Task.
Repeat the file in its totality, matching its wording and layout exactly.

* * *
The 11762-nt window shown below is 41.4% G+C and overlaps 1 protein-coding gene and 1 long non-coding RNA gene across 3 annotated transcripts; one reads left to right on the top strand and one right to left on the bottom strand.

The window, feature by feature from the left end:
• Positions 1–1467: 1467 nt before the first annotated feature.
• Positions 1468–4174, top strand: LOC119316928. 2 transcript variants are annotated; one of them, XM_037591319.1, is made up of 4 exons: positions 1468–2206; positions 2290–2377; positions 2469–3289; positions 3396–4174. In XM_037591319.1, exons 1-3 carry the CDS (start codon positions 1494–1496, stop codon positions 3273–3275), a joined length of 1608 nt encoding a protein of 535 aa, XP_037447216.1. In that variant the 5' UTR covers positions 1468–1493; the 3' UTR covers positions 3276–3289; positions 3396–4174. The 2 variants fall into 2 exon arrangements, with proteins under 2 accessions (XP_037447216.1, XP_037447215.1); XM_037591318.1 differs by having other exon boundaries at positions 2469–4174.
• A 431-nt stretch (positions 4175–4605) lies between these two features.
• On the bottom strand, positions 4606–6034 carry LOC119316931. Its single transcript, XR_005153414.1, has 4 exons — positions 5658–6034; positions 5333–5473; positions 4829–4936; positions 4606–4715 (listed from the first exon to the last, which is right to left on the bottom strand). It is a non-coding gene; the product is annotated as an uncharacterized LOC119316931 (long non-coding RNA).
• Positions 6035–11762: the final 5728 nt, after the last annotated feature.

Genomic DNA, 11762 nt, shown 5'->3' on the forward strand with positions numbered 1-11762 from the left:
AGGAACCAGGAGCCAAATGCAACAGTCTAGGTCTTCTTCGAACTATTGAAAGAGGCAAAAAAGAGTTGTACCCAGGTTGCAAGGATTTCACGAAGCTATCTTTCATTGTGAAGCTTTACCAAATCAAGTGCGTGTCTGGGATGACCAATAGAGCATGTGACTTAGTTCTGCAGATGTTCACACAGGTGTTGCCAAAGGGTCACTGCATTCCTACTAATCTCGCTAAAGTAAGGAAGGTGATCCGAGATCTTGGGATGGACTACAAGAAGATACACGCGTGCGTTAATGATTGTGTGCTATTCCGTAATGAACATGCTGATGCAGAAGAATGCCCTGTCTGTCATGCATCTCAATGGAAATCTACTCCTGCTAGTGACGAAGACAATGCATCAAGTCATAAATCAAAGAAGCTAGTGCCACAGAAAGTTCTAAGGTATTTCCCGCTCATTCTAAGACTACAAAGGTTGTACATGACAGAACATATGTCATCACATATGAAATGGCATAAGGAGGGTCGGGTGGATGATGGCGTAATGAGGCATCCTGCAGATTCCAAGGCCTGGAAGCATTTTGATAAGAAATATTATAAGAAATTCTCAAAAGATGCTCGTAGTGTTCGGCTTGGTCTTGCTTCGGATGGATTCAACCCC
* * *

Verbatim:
The 11762-nt window shown below is 41.4% G+C and overlaps 1 protein-coding gene and 1 long non-coding RNA gene across 3 annotated transcripts; one reads left to right on the top strand and one right to left on the bottom strand.

The window, feature by feature from the left end:
• Positions 1–1467: 1467 nt before the first annotated feature.
• Positions 1468–4174, top strand: LOC119316928. 2 transcript variants are annotated; one of them, XM_037591319.1, is made up of 4 exons: positions 1468–2206; positions 2290–2377; positions 2469–3289; positions 3396–4174. In XM_037591319.1, exons 1-3 carry the CDS (start codon positions 1494–1496, stop codon positions 3273–3275), a joined length of 1608 nt encoding a protein of 535 aa, XP_037447216.1. In that variant the 5' UTR covers positions 1468–1493; the 3' UTR covers positions 3276–3289; positions 3396–4174. The 2 variants fall into 2 exon arrangements, with proteins under 2 accessions (XP_037447216.1, XP_037447215.1); XM_037591318.1 differs by having other exon boundaries at positions 2469–4174.
• A 431-nt stretch (positions 4175–4605) lies between these two features.
• On the bottom strand, positions 4606–6034 carry LOC119316931. Its single transcript, XR_005153414.1, has 4 exons — positions 5658–6034; positions 5333–5473; positions 4829–4936; positions 4606–4715 (listed from the first exon to the last, which is right to left on the bottom strand). It is a non-coding gene; the product is annotated as an uncharacterized LOC119316931 (long non-coding RNA).
• Positions 6035–11762: the final 5728 nt, after the last annotated feature.

Genomic DNA, 11762 nt, shown 5'->3' on the forward strand with positions numbered 1-11762 from the left:
AGGAACCAGGAGCCAAATGCAACAGTCTAGGTCTTCTTCGAACTATTGAAAGAGGCAAAAAAGAGTTGTACCCAGGTTGCAAGGATTTCACGAAGCTATCTTTCATTGTGAAGCTTTACCAAATCAAGTGCGTGTCTGGGATGACCAATAGAGCATGTGACTTAGTTCTGCAGATGTTCACACAGGTGTTGCCAAAGGGTCACTGCATTCCTACTAATCTCGCTAAAGTAAGGAAGGTGATCCGAGATCTTGGGATGGACTACAAGAAGATACACGCGTGCGTTAATGATTGTGTGCTATTCCGTAATGAACATGCTGATGCAGAAGAATGCCCTGTCTGTCATGCATCTCAATGGAAATCTACTCCTGCTAGTGACGAAGACAATGCATCAAGTCATAAATCAAAGAAGCTAGTGCCACAGAAAGTTCTAAGGTATTTCCCGCTCATTCTAAGACTACAAAGGTTGTACATGACAGAACATATGTCATCACATATGAAATGGCATAAGGAGGGTCGGGTGGATGATGGCGTAATGAGGCATCCTGCAGATTCCAAGGCCTGGAAGCATTTTGATAAGAAATATTATAAGAAATTCTCAAAAGATGCTCGTAGTGTTCGGCTTGGTCTTGCTTCGGATGGATTCAACCCC